However, it’s hard to know much more about Cleveland’s practices. In the past year, the city of Cleveland has declined multiple requests to interview water and utility department leaders, both under current Mayor Justin Bibb and former Mayor Frank Jackson.
Cleveland Councilman Brian Kazy and city spokespeople have consistently pushed out the message about payment plans the city offers, but those arrangements require people to pay part of their outstanding balance on top of their monthly bill, leading to higher monthly bills for residents who are already struggling.
Susan Crosby, deputy revenue commissioner for water with the city of Philadelphia, said her city heavily utilizes community partners to get the word out about its discount program, as well as the water department’s communications team. Crosby added that the city brings along discount-program employees during in-person and online outreach to help get people signed up. Plus, there are some regular in-person sites where the city and its partners help walk people through the application.
Outside of the mainline water discount programs, Philadelphia, San Antonio, Cleveland and other cities typically offer additional programming for residents with low incomes. These other programs either provide discounts to unique groups of people – like the elderly – or help customers pay for repairs and efficiency upgrades on their property to reduce leaks and thus their water bills.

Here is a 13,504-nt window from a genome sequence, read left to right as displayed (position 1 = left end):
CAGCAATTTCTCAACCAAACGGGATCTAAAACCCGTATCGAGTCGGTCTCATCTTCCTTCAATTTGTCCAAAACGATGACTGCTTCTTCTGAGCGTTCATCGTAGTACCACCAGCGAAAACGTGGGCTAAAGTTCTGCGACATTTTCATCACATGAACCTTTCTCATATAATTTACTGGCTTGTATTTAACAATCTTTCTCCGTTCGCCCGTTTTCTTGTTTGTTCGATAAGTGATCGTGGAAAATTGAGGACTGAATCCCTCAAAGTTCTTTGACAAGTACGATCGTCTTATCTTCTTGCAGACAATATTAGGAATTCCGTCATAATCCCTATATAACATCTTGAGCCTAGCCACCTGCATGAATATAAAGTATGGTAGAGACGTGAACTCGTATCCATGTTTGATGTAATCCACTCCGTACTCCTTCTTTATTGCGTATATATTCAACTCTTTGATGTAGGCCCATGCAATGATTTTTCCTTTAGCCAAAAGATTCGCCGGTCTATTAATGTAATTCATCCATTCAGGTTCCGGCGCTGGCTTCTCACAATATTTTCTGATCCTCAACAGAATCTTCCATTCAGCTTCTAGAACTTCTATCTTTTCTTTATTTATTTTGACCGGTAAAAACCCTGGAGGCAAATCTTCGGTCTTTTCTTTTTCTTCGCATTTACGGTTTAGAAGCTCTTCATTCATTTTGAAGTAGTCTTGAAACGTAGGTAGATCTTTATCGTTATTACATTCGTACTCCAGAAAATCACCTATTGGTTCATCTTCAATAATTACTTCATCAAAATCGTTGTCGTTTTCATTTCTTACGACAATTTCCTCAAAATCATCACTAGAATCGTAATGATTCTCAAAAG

San Antonio, however, offers an additional program that Cleveland and Philadelphia do not: Project Agua, a donor-funded emergency relief program. Wukasch said that program provides a small amount twice a year – $230 total – that can help people who have already exhausted other assistance options.
Teodoro said it can be hard for cities to fund additional assistance programs, so looking to federal dollars or donor funds can be a smart way to help low-income residents with their water bills.
How easy is it to apply?
Wukasch said he also thinks San Antonio has high participation in its water discount program because the city has streamlined the application process. Customers only need to fill out one application to determine whether they’re eligible for 14 different assistance programs.
Simplifying the application also has another benefit.